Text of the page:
¶ 17 Finally, we do not believe, as Medasys asserts, that allowing punitive damages in an equitable action will encourage parties to sue expecting a “windfall [of punitive damages] to the recipient.” Punitive damages are awarded only “in the most egregious of cases, where [a plaintiff proves by clear and convincing evidence that the defendant engaged in] reprehensible conduct” and acted “with an evil mind.”Linthicum v. Nationwide Life Ins. Co., 150 Ariz. 326, 331-32, 723 P.2d 675, 680-81 (1986); Fousel, 124 Ariz. at 130, 602 P.2d at 511. For that reason, punitive damages should rarely be awarded. In those cases in which they are appropriate, punitive damages should be available to deter egregious conduct.

¶ 18 We therefore agree with those authorities that have observed that an election of an equitable remedy need not preclude an award of punitive damages. E.g., Dan B. Dobbs, THE LAW OF REMEDIES § 3.11(10) (2d ed. 1993); Gary L. Monserud, Rescission and Damages for Buyer Due to Seller’s Fraudulent Inducement of an Article 2 Contract for Sale, 1998 Colum. Bus. L. Rev. 331, 404; Note, Recent Developments: Punitive Damages Held Recoverable in Action for Equitable Relief, 63 Colum. L. Rev. 175, 178-79 (1963); Madrid v. Marquez, 33 P.3d 683, 686
(N.M.Ct.App. 2001); Mehovic, 514 S.E.2d at 734; Black, 320 N.W.2d at 161. The critical inquiry should be whether such an award is appropriate to penalize a party for “outwardly aggravated, outrageous, malicious, or fraudulent conduct” that is coupled with an “evil mind.” Linthicum, 150 Ariz. at 331, 723 P.2d at 680. If it is, punitive damages should be available to allow the imposition of a remedy appropriate to punish the wrongful act and to remedy the injury caused.

¶ 19 No reason justifies distinguishing between rescissory damages and compensatory damages as a basis for allowing or denying an award of punitive damages. Conduct so egregious as to warrant punitive damages if compensatory damages are awarded should similarly support an award of punitive damages if only rescissory damages are awarded. See Dobbs, THE LAW OF REMEDIES § 3.11(10) (2d ed. 1993); Note, Punitive Damages Held Recoverable, supra at 178-79. This conclusion follows the modern trend of allowing “punitive damages in equity in order to facilitate judicial administration, to deter misconduct, and to completely serve justice.”Madrid, 33 P.3d at 686; see also Forster v. Boss, 97 F.3d 1127 (8th Cir. 1996) (interpreting Missouri law); Village of Peck v. Denison, 450 P.2d 310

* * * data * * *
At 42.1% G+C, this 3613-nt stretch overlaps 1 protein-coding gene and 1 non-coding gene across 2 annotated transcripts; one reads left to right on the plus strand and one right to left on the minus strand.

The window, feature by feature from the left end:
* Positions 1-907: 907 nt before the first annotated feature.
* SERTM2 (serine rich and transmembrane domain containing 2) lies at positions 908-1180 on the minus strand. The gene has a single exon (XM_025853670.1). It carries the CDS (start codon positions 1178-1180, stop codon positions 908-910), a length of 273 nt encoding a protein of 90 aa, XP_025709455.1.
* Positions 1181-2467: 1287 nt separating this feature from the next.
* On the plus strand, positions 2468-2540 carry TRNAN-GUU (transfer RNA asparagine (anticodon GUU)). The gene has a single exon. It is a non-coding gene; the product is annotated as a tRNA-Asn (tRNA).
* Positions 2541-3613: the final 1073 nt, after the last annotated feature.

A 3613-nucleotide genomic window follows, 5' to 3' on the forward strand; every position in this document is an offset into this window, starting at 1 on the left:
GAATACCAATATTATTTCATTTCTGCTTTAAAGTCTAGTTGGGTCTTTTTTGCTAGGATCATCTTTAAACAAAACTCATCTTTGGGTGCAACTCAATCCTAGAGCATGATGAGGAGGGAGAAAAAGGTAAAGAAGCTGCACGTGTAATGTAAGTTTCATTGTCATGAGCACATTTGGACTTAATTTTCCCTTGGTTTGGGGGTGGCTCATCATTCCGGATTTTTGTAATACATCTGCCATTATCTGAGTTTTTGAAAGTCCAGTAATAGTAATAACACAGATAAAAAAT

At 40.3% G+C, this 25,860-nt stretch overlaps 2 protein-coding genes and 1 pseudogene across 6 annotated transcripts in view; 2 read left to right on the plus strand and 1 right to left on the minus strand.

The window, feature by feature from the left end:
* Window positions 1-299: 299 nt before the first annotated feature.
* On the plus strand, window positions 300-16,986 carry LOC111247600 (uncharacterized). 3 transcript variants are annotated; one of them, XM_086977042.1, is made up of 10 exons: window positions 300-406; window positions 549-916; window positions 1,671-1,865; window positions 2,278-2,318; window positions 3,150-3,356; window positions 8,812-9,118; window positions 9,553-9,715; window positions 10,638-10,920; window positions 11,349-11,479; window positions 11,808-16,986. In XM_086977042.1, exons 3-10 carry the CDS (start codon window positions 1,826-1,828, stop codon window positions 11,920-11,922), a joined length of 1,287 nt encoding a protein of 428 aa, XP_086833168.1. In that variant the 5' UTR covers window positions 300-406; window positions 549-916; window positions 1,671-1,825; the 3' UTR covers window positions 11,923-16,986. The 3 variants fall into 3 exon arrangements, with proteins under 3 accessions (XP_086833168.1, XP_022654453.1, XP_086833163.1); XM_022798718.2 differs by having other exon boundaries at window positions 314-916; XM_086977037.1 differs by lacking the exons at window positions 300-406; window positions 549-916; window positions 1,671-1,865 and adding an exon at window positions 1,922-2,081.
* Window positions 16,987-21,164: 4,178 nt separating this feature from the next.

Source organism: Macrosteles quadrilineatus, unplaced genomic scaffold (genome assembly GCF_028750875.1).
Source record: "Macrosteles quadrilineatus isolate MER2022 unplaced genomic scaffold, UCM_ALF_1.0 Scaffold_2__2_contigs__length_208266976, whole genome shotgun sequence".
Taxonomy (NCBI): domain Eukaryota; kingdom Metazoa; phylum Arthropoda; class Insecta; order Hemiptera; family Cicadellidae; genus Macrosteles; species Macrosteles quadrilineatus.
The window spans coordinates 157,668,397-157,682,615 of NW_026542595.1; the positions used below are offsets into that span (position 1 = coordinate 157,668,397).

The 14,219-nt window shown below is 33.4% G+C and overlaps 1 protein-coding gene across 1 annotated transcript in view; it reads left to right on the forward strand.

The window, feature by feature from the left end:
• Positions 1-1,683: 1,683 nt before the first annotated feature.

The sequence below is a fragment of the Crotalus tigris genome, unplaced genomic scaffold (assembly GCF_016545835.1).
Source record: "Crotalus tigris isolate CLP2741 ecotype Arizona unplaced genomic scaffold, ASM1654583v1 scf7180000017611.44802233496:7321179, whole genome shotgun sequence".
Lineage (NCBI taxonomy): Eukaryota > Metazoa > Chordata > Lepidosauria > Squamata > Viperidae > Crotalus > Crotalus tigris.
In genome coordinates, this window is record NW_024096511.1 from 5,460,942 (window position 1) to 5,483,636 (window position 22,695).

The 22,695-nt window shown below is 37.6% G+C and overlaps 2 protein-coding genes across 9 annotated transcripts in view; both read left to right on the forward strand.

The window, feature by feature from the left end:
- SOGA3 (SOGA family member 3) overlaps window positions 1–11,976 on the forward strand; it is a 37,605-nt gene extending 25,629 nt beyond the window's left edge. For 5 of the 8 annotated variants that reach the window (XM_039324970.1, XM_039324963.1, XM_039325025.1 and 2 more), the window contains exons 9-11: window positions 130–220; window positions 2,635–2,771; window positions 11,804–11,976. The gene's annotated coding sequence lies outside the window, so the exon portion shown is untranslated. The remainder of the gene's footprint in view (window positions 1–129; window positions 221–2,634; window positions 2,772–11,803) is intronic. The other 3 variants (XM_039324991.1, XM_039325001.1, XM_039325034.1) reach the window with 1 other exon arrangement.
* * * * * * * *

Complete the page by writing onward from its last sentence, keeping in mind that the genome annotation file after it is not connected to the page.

(Idaho 1969); Mehovic, 514 S.E.2d at 734. It also comports with the Arizona policy of providing complete relief to injured parties.

¶ 20 In the case before us, SDMS succeeded in proving Medasys’s fraudulent conduct. The jury found that SDMS sustained actual damages and recommended awarding SDMS

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rescissory damages. In addition, the jurors found by clear and convincing evidence that Medasys employees acted with evil intent in their dealings with SDMS and therefore the jury recommended an award of punitive damages to punish Medasys for its conduct. Our review shows that such an award may be appropriate.[6]

CONCLUSION ¶ 21 We vacate the portion of the court of appeals’ decision reversing the award of punitive damages and remand to that court for resolution of issues left undecided.

[1] Although SDMS requested an instruction on consumer fraud, a cause of action that would have supported punitive damages, the trial court did not give one. The court of appeals did not address the issue because SDMS did not object to the failure to give the instruction.
[2] The parties’ contract had provided this value for SDMS’s old machine.
[3] In seeming to require that monetary damages be proved, the court i Hubbard failed to give effect to the wellconsidered rationale i Starkovich for expanding the definition of “actual damages” to allow Arizona courts to provide more complete relief in equity cases. To the extent that Hubbard may be read to conflict with Starkovich, Hubbard is overruled.
[4] The court of appeals characterized this state of affairs as a return to the status quo ante. We disagree. Before it began its dealings with Medasys, SDMS had functioning, though concededly inferior, diagnostic imaging equipment. During its interaction with Medasys and for some time afterward, SDMS was left without vital diagnostic equipment.
[5] Although the parties did not raise the issue, this sale would fall within the scope of the Uniform Commercial Code (“UCC”), A.R.S. §§ 47-1101
to -9501 (1997). As noted above, under UCC § 47-2720, rescission of a contract does not bar a claim for damages.
[6] Medasys asserted in the court of appeals that there was insufficient evidence that its employees acted with an “evil mind” to support the punitive damages award. Because that court held that punitive damages were not recoverable, it did not rule on the sufficiency of the evidence issue. We therefore remand that issue to the court of appeals for determination.

____________________________ Rebecca White Berch, Justice


_______________________________ Charles E. Jones, Chief Justice

____________________________________ Ruth V. McGregor, Vice Chief Justice

___________________________ Stanley G. Feldman, Justice

________________________ Joseph W. Howard, Judge[*]

[*] Pursuant to Ariz. Const. Article VI, Section 3, the Honorable Joseph W. Howard, Judge of the Arizona Court of Appeals, Division Two, was designated to sit on this case.